For 25 years, Prof Dr Jörg Matschullat researched and taught at TUBAF. He was Dean and helped steer the fortunes of the university as Vice-Rector Research between 2020 and 2023 before taking a research sabbatical at Dartmouth College in New England (USA). In March 2024, the widely travelled geoecologist, who describes himself as an earth system scientist, will retire from active service at TU Freiberg and take on new responsibilities at Dartmouth College in connection with Freiberg University.

There are probably few places in the world where Professor Jörg Matschullat can't tell a fitting anecdote from his research. The stories are about surveying tropical lakes in the Brazilian Amazon region with an autonomous measuring robot, the chemistry of soils in the southern hemisphere, forecasting models for weather and climate in Central Europe or in the Mediterranean region, of ozone pollution of conifers in the German-Czech border region, lightning and thunderstorms over Saxony.

Commitment to the university and beyond

"I associate the TU Bergakademie Freiberg with a quarter of a century of my own commitment, encounters with great people, especially students, as well as a slow but steady modernisation and opening up to the challenges of the future. Promoting critical thinking, developing fact-based and quality-tested results are the basis for this."

Popular with students, doctoral supervisor for 42 doctoral students, Jörg Matschullat has been involved in local urban society and international specialist organisations and networks over and above his education. "The challenges of global environmental, climate and biodiversity crises are still often unrecognised, but are becoming increasingly clear. Heavy rainfall, heatwaves and forest fires are being recognised more than ever as consequences of climate change," says the geoscientist. He goes on to appeal: "Without committed scientists who make their findings on environmental protection understandable and attractive beyond the specialist audience, there will be no rethink in large parts of society and politics".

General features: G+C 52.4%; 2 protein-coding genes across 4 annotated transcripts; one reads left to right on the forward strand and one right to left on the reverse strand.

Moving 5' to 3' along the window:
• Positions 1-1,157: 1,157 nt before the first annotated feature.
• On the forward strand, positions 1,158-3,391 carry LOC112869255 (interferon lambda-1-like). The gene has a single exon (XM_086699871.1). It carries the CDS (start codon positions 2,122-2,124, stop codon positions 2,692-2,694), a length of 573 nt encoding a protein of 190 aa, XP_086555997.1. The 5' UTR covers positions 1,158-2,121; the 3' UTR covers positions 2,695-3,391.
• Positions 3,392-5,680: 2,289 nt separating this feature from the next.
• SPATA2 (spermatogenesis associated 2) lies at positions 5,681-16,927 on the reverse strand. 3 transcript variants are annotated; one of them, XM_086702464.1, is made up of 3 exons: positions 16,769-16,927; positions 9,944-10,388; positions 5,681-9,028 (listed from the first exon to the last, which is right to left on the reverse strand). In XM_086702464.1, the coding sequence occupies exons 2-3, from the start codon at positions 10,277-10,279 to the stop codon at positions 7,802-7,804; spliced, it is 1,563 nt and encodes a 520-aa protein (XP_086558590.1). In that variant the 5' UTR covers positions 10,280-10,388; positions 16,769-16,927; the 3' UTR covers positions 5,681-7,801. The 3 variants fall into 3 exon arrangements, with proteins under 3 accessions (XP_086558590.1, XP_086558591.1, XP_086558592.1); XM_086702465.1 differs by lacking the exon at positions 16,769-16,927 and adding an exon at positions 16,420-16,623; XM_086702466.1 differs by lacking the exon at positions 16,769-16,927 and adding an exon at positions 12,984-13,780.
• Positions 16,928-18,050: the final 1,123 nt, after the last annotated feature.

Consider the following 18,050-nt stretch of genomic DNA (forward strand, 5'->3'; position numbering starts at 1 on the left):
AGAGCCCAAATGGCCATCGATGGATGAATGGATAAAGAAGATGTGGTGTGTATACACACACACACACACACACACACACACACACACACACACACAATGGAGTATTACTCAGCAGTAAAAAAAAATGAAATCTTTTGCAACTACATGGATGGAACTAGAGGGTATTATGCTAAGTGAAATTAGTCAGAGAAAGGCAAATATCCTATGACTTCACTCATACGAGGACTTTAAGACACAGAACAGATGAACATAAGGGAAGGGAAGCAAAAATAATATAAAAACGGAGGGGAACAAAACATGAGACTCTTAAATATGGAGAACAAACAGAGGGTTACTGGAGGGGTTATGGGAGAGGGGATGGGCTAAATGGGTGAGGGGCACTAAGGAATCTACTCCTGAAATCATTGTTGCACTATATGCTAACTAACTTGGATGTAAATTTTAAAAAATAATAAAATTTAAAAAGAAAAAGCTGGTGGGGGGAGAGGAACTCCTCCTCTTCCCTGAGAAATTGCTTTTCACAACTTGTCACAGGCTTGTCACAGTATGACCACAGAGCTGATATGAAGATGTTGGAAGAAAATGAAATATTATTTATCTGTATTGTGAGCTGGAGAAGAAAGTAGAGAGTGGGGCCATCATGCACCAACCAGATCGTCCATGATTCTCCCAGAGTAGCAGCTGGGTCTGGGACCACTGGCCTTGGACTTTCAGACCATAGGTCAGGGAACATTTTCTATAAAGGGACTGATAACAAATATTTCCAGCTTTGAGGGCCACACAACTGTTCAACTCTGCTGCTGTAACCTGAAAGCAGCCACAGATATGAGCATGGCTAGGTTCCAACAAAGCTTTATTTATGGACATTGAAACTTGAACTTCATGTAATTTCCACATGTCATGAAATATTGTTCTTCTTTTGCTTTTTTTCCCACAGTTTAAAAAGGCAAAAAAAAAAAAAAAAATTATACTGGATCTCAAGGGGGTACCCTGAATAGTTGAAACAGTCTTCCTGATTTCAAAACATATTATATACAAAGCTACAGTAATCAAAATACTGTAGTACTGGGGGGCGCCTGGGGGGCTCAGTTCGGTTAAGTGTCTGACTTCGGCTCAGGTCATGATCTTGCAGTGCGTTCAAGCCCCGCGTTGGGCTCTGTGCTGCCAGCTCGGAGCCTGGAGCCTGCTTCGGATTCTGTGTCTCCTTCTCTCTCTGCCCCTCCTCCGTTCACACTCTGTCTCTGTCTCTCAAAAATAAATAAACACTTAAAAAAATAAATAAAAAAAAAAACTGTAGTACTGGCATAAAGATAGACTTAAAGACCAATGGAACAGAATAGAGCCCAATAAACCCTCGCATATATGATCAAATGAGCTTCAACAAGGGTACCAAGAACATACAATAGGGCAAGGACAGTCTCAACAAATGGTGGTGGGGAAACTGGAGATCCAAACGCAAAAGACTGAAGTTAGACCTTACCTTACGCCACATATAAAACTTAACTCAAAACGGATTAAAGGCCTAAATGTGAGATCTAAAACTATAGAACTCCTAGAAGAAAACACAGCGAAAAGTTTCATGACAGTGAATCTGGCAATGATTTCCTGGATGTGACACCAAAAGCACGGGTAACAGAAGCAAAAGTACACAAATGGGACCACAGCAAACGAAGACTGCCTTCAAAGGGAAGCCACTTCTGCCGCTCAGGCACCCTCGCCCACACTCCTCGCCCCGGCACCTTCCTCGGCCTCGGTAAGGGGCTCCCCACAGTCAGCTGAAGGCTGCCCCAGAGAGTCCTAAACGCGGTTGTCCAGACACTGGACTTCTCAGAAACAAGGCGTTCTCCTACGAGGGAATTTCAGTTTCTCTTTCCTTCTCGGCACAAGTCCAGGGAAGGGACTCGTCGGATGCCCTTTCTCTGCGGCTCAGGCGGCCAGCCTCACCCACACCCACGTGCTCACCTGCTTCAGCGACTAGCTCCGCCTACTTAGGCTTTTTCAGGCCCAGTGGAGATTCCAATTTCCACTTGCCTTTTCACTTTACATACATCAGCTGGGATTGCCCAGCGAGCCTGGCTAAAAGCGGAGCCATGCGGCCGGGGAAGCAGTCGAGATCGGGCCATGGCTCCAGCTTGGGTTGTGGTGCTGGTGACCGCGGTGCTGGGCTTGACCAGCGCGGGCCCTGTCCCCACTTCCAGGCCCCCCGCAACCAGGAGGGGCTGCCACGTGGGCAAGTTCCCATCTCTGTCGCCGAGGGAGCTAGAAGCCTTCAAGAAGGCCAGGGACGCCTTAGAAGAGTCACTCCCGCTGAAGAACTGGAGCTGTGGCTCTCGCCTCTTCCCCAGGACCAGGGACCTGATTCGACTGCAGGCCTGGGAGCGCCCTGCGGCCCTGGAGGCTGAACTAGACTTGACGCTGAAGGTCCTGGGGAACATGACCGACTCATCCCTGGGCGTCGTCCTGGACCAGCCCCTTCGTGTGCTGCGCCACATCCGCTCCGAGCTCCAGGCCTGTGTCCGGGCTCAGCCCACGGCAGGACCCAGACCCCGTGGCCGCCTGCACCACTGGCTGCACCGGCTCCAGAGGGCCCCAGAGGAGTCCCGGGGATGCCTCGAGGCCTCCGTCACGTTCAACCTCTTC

But there is one piece of good news: "We can see how graduates from Freiberg have been contributing to clarifying fundamental questions and the interrelationships of crises in various fields of work for more than 25 years. They improve climate models and predictions or provide risk assessments and local adaptation strategies to climate change," says the long-standing head of the Earth System Sciences - Geoecology degree programme.


Understanding "system earth" as a whole


According to Scopus, his scientific expertise can be measured by 124 peer-reviewed publications and a Hirsch Index of 33 to date. "I am particularly pleased to see many of my former students and doctoral students in positions of responsibility today, including several professorships. Quite a few of our results are used intensively by third parties - a pleasant confirmation of our efforts."

As Vice-Rector for Research and Transfer, Jörg Matschullat initiated the Hydrogen Union of Saxon Universities, a cooperation with the Senckenberg Society for Nature Research and the Akita-Freiberg Research Hub, among other things, which significantly intensified the level of research cooperation. "Venturing more into the future, generating critical mass, promoting ambition and performance" is Jörg Matschullat's mission statement in his role.